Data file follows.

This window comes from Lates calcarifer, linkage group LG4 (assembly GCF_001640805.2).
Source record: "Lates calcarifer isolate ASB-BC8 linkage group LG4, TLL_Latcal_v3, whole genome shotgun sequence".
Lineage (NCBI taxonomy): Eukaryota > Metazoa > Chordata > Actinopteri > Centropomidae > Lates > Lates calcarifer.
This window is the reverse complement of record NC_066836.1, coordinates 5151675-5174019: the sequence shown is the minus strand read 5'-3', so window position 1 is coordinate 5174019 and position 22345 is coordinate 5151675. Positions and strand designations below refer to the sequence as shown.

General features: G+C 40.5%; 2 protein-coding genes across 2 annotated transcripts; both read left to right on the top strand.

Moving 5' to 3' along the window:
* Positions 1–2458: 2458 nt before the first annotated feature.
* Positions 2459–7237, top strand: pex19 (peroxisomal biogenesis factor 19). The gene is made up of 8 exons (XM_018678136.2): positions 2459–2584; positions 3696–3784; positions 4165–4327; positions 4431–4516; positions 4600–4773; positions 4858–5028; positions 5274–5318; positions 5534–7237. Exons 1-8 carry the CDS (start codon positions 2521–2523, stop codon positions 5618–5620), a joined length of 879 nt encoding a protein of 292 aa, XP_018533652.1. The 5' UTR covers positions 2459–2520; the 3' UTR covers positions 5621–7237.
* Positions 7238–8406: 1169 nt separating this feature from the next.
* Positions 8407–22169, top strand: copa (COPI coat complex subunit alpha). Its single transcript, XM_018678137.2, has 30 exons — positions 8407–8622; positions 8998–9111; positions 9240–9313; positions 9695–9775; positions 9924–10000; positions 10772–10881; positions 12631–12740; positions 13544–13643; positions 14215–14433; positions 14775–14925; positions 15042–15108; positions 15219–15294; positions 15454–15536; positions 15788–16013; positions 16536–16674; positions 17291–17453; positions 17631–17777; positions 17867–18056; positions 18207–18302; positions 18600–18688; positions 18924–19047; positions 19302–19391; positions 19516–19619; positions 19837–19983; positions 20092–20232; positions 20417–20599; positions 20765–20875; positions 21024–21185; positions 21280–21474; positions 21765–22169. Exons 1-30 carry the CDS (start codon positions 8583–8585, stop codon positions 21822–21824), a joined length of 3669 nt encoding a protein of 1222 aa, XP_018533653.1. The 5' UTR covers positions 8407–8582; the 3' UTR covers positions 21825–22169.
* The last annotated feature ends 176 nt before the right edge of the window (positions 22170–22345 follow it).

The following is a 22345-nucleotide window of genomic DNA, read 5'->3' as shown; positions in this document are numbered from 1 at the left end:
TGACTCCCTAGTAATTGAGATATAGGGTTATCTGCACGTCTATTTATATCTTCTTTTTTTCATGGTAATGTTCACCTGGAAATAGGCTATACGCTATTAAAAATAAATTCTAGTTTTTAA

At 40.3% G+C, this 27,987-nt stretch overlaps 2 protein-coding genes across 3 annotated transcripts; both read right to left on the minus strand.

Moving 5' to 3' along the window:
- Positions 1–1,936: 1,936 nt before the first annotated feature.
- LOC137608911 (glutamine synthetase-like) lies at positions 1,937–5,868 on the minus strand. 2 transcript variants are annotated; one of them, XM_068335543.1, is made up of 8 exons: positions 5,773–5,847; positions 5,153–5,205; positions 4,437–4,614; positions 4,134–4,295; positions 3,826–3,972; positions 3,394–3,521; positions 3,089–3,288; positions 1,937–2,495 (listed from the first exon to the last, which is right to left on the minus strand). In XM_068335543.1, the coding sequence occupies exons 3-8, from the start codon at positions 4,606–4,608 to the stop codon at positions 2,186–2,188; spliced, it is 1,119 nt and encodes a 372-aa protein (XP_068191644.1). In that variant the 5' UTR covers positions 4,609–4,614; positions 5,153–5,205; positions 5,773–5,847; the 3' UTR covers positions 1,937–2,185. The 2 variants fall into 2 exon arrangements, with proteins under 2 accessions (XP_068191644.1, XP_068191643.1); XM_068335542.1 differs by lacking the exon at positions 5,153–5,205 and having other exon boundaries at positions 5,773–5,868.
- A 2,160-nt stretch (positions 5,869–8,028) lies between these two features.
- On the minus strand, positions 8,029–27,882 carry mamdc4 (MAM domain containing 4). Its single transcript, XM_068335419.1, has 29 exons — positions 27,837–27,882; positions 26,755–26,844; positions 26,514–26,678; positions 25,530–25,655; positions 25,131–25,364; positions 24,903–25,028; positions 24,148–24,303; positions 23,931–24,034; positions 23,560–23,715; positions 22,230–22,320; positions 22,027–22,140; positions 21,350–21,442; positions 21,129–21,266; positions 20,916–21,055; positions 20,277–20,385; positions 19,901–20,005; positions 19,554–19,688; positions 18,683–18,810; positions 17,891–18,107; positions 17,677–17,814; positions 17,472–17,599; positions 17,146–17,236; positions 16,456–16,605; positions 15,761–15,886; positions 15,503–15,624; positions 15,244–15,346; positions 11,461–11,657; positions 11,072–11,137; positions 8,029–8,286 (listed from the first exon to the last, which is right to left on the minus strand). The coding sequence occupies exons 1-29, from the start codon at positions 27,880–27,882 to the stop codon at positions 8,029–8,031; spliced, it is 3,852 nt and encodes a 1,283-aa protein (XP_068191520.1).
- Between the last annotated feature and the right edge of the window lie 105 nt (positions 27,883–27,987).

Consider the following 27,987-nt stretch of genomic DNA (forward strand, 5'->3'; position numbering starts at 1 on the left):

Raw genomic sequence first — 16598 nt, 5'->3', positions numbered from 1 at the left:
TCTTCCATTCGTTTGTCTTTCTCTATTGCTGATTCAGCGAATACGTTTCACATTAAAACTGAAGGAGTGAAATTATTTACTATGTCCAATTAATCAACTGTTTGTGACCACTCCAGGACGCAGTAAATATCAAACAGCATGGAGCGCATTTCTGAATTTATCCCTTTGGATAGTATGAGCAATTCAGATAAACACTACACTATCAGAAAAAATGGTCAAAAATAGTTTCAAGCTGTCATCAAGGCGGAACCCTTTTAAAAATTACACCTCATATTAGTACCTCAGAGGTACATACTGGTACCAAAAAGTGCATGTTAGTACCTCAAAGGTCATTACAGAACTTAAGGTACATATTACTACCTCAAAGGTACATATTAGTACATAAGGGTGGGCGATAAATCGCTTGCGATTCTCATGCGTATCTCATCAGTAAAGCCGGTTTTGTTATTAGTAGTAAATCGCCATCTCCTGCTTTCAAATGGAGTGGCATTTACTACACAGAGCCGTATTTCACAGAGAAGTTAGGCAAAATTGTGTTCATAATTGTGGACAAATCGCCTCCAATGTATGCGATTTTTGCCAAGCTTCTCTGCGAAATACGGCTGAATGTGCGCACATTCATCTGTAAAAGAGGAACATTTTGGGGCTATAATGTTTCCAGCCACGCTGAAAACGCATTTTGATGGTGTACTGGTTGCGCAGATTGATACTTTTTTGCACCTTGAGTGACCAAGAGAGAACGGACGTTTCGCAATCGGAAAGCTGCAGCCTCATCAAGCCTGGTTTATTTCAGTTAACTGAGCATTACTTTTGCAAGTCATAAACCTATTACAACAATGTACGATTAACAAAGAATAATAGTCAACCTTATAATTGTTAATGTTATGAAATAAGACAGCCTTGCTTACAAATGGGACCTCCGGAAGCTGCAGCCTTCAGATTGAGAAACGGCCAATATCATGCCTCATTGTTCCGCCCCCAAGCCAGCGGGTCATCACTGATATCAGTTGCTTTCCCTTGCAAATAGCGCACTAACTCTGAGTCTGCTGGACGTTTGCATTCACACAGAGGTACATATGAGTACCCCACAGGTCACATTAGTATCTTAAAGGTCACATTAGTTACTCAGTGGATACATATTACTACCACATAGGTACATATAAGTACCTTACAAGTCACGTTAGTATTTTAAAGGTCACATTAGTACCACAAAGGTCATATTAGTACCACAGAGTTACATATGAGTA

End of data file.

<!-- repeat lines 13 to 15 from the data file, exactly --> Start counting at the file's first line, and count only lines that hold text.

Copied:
TGACTCCCTAGTAATTGAGATATAGGGTTATCTGCACGTCTATTTATATCTTCTTTTTTTCATGGTAATGTTCACCTGGAAATAGGCTATACGCTATTAAAAATAAATTCTAGTTTTTAA

At 40.3% G+C, this 27,987-nt stretch overlaps 2 protein-coding genes across 3 annotated transcripts; both read right to left on the minus strand.

Moving 5' to 3' along the window: